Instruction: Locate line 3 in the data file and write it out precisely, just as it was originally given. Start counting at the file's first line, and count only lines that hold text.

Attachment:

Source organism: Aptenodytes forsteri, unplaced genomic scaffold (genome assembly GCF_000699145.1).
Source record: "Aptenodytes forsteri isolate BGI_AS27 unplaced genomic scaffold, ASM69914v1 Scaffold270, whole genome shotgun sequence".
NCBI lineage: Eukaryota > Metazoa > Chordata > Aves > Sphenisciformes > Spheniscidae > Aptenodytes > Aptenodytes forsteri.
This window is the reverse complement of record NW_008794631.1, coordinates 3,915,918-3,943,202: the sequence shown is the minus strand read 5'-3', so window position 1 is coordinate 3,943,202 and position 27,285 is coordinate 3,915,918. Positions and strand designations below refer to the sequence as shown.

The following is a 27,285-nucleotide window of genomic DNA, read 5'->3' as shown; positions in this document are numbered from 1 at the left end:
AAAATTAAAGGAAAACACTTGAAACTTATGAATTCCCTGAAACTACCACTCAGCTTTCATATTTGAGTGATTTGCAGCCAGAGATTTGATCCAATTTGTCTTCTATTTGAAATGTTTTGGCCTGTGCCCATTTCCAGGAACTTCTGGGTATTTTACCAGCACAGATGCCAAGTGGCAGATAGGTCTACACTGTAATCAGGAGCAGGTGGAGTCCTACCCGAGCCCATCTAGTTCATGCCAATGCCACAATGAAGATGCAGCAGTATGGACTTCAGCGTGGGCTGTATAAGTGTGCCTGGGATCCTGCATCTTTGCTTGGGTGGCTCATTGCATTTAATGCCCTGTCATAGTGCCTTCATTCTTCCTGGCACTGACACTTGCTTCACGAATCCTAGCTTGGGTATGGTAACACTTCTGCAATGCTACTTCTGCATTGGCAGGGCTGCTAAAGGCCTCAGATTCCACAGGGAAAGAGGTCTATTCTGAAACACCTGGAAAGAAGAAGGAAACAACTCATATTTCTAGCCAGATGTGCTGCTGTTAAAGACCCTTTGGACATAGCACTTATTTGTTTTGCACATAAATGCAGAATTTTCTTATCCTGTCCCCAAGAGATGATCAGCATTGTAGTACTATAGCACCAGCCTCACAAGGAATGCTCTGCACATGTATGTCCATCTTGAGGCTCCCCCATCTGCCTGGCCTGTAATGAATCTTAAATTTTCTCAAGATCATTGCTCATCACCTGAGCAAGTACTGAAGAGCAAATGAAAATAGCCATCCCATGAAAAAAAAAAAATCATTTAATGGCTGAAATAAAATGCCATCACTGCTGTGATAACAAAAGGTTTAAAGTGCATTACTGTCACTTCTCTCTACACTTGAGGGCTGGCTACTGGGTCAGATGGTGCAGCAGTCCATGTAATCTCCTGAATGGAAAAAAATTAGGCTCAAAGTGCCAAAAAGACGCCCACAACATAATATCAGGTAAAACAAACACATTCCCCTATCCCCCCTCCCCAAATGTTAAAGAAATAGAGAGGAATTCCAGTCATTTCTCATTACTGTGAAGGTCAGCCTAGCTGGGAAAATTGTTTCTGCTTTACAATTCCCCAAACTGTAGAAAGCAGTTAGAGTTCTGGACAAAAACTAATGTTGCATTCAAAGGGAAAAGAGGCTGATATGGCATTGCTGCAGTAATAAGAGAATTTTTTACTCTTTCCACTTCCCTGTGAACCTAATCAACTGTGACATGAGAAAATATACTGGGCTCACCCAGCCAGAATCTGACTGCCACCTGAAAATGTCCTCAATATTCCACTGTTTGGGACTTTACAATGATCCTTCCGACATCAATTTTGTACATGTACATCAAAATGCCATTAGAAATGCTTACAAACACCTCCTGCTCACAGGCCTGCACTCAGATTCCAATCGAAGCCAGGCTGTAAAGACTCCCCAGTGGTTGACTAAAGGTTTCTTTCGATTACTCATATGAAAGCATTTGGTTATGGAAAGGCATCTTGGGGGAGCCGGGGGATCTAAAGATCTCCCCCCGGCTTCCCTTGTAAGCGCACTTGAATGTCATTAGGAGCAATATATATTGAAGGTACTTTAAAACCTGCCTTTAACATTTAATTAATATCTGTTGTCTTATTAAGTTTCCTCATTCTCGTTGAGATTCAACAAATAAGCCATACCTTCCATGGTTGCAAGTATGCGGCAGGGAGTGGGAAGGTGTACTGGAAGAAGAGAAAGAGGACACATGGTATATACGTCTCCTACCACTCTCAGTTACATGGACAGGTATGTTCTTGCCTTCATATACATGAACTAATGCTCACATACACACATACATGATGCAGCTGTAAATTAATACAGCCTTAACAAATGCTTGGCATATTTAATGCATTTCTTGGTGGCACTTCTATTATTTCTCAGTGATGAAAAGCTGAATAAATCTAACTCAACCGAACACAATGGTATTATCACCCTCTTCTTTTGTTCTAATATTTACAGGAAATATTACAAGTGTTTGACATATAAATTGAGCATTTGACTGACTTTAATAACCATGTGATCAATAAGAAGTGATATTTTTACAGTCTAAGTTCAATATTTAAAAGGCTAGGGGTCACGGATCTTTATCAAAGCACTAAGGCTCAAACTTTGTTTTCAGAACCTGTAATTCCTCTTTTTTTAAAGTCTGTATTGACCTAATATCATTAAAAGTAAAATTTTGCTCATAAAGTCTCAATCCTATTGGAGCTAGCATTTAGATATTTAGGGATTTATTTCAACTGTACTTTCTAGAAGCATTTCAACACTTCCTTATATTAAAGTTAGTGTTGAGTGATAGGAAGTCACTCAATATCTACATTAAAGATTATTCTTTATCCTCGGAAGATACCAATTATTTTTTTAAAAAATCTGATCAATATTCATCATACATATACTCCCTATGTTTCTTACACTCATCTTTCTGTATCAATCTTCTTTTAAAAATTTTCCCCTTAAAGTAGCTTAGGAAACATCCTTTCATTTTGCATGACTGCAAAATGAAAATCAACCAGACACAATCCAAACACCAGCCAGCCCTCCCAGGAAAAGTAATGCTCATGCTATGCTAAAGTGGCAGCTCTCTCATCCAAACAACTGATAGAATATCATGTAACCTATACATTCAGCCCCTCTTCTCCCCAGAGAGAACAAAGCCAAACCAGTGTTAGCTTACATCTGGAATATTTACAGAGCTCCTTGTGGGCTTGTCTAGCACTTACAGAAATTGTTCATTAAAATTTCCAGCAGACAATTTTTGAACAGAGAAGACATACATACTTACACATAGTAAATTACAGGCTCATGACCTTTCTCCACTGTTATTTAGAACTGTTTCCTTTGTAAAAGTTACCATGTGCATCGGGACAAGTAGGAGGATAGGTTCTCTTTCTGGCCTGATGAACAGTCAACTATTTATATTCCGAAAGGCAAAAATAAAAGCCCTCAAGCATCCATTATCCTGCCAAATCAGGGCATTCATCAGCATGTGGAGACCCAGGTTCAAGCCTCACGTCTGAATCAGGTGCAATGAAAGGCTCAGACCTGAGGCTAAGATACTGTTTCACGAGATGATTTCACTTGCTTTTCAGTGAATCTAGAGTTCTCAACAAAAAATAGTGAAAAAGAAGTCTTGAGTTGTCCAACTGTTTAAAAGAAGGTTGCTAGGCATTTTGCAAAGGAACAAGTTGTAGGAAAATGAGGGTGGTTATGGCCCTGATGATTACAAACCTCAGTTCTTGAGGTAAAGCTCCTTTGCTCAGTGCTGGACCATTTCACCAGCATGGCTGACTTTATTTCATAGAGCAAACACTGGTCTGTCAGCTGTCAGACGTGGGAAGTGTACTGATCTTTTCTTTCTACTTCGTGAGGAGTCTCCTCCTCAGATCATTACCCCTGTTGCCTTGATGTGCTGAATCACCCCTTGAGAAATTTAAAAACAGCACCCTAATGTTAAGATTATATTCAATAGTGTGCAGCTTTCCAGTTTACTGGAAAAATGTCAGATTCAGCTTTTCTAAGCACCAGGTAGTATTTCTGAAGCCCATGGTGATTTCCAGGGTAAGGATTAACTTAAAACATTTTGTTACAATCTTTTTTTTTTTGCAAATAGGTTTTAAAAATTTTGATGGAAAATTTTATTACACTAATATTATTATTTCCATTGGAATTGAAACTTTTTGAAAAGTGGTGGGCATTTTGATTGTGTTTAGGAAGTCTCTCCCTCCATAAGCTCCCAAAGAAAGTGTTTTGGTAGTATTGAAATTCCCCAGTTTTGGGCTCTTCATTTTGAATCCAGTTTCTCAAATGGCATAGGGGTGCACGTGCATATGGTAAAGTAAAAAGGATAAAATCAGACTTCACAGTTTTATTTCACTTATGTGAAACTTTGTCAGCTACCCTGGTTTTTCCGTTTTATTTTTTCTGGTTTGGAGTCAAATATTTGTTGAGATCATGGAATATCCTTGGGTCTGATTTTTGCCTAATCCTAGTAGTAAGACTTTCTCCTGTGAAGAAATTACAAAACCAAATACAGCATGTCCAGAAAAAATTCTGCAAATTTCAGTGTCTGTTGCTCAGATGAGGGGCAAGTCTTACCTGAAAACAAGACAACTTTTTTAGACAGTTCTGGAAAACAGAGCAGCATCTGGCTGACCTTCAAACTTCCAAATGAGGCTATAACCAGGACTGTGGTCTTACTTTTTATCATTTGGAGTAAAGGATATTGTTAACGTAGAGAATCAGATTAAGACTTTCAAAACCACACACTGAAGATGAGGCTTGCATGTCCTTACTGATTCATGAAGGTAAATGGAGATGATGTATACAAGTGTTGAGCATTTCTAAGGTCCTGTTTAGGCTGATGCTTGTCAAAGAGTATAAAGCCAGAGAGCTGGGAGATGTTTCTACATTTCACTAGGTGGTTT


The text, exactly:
NCBI lineage: Eukaryota > Metazoa > Chordata > Aves > Sphenisciformes > Spheniscidae > Aptenodytes > Aptenodytes forsteri.